Binary bunnies

As more and more rabbits were rescued from Professor Booleans horrid laboratory, you had to develop a system to track them, since some habitually continue to gnaw on the heads of their brethren and need extra supervision. For obvious reasons, you based your rabbit survivor tracking system on a binary search tree, but all of a sudden that decision has come back to haunt you.

To make your binary tree, the rabbits were sorted by their ages (in days) and each, luckily enough, had a distinct age. For a given group, the first rabbit became the root, and then the next one (taken in order of rescue) was added, older ages to the left and younger to the right. The order that the rabbits returned to you determined the end pattern of the tree, and herein lies the problem.

Some rabbits were rescued from multiple cages in a single rescue operation, and you need to make sure that all of the modifications or pathogens introduced by Professor Boolean are contained properly. Since the tree did not preserve the order of rescue, it falls to you to figure out how many different sequences of rabbits could have produced an identical tree to your sample sequence, so you can keep all the rescued rabbits safe.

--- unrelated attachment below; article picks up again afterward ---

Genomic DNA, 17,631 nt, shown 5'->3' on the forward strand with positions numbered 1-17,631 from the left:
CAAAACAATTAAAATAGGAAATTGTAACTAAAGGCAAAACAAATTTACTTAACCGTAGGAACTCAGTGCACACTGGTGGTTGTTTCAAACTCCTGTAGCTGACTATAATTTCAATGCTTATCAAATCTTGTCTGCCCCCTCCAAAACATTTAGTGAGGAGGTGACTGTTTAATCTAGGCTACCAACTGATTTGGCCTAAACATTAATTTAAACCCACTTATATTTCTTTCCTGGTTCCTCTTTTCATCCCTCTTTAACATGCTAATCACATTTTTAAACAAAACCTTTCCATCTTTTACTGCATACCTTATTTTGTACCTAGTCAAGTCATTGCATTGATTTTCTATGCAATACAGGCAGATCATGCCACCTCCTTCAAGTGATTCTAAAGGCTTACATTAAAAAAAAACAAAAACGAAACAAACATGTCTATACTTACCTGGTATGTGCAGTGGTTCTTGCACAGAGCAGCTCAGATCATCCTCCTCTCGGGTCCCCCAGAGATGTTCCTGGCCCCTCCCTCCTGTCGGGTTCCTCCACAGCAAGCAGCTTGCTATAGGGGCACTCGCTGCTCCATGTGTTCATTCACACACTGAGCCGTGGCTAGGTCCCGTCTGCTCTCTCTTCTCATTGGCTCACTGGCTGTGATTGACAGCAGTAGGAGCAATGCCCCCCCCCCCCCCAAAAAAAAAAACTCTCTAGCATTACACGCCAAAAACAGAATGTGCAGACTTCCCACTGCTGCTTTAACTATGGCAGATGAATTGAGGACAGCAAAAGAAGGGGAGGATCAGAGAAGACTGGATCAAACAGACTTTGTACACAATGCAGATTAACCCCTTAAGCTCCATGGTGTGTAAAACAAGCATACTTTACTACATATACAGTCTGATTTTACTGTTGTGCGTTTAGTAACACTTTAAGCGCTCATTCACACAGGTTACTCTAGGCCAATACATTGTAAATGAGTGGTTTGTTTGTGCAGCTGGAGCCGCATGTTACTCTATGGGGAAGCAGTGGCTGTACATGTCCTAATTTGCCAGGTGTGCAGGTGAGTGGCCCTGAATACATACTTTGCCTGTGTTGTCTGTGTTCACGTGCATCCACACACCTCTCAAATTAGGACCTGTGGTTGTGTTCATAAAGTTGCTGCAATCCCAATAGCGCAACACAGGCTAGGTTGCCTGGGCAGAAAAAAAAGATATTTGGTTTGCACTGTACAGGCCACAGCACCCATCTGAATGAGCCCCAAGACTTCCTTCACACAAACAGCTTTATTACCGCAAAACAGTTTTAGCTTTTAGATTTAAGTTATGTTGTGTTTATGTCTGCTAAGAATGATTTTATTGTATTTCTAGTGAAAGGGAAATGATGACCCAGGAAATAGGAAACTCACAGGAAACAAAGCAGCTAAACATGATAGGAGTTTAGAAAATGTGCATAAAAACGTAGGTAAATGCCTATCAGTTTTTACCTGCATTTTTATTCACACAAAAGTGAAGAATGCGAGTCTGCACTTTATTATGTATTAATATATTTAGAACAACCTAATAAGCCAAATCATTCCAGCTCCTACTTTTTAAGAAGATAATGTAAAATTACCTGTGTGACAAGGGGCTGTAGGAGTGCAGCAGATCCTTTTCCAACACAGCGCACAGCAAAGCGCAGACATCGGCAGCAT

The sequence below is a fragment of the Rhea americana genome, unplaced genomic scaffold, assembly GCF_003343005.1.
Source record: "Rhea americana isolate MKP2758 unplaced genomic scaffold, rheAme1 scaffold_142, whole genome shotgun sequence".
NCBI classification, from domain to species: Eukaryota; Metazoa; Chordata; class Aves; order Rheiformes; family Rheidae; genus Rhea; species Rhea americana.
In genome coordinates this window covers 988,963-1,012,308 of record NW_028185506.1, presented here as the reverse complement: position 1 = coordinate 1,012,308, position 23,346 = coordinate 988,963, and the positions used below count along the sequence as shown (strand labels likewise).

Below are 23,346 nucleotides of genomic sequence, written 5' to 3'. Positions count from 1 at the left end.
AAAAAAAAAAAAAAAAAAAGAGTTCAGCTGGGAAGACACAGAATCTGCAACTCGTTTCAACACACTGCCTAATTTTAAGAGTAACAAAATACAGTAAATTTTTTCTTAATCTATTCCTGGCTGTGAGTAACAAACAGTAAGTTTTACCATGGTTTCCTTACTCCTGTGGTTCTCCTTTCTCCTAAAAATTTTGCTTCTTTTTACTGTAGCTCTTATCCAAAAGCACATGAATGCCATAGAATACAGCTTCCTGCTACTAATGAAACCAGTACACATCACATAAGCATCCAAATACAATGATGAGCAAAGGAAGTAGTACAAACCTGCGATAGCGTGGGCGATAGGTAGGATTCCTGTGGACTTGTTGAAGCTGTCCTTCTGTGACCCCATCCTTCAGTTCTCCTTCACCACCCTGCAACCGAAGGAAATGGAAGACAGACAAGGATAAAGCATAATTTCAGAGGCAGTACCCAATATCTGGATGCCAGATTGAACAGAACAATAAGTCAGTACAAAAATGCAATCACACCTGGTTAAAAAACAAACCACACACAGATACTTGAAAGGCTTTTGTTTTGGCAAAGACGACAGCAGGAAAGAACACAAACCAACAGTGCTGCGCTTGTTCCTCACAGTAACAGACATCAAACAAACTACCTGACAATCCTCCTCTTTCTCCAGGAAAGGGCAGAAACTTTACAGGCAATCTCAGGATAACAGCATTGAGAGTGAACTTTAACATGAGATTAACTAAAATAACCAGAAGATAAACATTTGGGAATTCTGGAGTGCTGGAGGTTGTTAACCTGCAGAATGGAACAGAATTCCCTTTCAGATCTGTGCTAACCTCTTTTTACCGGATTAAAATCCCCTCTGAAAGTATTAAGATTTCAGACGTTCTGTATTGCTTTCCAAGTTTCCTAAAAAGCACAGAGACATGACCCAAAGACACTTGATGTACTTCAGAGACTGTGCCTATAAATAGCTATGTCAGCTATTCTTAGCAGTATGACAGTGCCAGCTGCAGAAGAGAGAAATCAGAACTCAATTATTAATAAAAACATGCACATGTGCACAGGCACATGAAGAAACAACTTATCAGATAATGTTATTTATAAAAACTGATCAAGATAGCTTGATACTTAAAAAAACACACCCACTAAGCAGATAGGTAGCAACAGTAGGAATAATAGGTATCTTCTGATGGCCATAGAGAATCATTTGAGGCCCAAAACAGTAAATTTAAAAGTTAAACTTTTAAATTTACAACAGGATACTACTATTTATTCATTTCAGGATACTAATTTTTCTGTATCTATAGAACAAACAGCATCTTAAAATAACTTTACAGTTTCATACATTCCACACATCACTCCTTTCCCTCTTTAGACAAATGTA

For example, if the rabbits were processed in order from [5, 9, 8, 2, 1], it would result in a binary tree identical to one created from [5, 2, 9, 1, 8].

You must write a function answer(seq) that takes an array of up to 50 integers and returns a string representing the number (in base-10) of sequences that would result in the same tree as the given sequence.

Test cases

Inputs: (int list) seq = [5, 9, 8, 2, 1] Output: (string) “6”

Inputs: (int list) seq = [1, 2, 3, 4, 5, 6, 7, 8, 9, 10] Output: (string) “1”

Solution

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